Morinji is a Zen Temple located in Tatebayashi City, Gunma Prefecture. It was established in 1426 and is famous for its connection to a shape-shifting tanuki. Tanuki are dog-like raccoon animals, and they are often depicted as mythical creatures. If you walk from Morinjimae Station to Morinji Temple, you can see picture signboards that tell the story of the tanuki, Bunbuku Chagama, along the way (in Japanese). Upon arrival at the temple, twenty-one tanuki statues will welcome you into the compound.
It is possible to enter the main hall for an admission charge of 300 yen. It is usually open from 9am to 4pm, and is closed on Thursday. Morinji Temple is near Morinji-mae Station on the Tobu Line, one stop before Tatebayashi Station. If you do visit, keep your eyes open and perhaps you’ll catch a glimpse of Bunbuku Chagama.
Once upon a time, a hardware salesman was walking along a road in a small village. He found a tanuki caught in a trap. He felt sorry for the animal and set him free. It ran, limping, into the bushes. Another day, on the same road, he found an old tea kettle. The salesman took it home and cleaned it up. He thought, “I’ll take this to the head priest of Morinji Temple. He is looking for a nice kettle”. The priest purchased the kettle and used it to serve tea at an important Buddhist memorial service. Surprisingly, no matter how much hot water he used, the kettle never ran out.
Late that night a noise woke the head priest up. He was shocked to see a tanuki turn into a kettle right before his very eyes. The head priest woke up all the other priests, but all they could see was an ordinary kettle. “You were having a dream”, they said. The next morning, the head priest sent for the salesman to tell him that there was something strange about the kettle and he wanted it destroyed. Suddenly, the kettle ‘grew’ a head and limbs. The tanuki said, “I wanted to repay the salesman’s kindness, but it is very hard for me to remain a kettle for long periods of time. I had just begun to stretch when the head priest spotted me last night.” The head priest laughed and thanked the tanuki for making the previous day’s service so successful.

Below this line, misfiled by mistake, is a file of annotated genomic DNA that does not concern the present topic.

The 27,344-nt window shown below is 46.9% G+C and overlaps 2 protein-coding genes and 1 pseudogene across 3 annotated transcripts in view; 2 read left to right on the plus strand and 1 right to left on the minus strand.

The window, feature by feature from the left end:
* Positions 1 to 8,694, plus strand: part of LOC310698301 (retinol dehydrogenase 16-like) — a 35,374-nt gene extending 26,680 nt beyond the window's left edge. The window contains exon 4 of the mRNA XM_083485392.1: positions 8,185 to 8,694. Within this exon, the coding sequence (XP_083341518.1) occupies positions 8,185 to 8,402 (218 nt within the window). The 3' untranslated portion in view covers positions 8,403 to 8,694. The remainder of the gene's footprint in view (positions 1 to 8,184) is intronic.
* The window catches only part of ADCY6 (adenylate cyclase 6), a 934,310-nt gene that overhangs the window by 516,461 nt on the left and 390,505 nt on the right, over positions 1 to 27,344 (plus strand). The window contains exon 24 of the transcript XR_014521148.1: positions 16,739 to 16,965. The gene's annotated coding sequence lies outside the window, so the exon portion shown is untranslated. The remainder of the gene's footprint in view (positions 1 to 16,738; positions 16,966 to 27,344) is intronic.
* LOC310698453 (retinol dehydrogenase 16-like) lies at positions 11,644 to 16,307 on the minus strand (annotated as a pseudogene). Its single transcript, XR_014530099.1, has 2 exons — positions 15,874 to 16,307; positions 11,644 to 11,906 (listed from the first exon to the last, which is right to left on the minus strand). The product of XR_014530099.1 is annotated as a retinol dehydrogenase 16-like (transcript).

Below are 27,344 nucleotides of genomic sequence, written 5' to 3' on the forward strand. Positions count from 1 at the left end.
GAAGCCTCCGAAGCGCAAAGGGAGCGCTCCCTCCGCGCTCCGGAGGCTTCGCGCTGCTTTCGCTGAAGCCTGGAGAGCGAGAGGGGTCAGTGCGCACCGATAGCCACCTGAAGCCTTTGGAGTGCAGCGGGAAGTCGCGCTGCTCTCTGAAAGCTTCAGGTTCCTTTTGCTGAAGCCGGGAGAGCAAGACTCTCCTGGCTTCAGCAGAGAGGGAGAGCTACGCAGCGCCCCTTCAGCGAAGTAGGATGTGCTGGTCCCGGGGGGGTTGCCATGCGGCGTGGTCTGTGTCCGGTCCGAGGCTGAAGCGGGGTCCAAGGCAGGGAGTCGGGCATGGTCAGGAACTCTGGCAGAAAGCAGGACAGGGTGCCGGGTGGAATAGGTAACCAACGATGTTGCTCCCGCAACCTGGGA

The head priest wanted to show villagers the unbelievable tanuki tea kettle. The tanuki said that he would be happy to perform for them. Young priests traveled around and let people know that unusual performances would take place at the temple. Many were curious and came to watch. The tanuki tea kettle danced, tumbled and even walked a tightrope! News of his amazing performances spread and many more people came. Admission was charged and the head priest donated the money collected to help the village build a bridge and repair a river embankment. He named the tanuki ‘Bunbuku Chagama’ or fortune distributing tea kettle.
They say that Bunbuku Chagama still lives at Morinji Temple, Tatebayashi City, Gunma Prefecture. He sometimes changes back from being a kettle, stretches his legs, and walks around the temple in the middle of the night.
Beside the temple is Morinji Koen, a park built around a small marsh. Ten minutes walk from the temple is the Tobu Treasure Garden – a large park decorated with European-style buildings and large flower fields. Entrance fees vary from 600 – 1800 yen, depending on the season.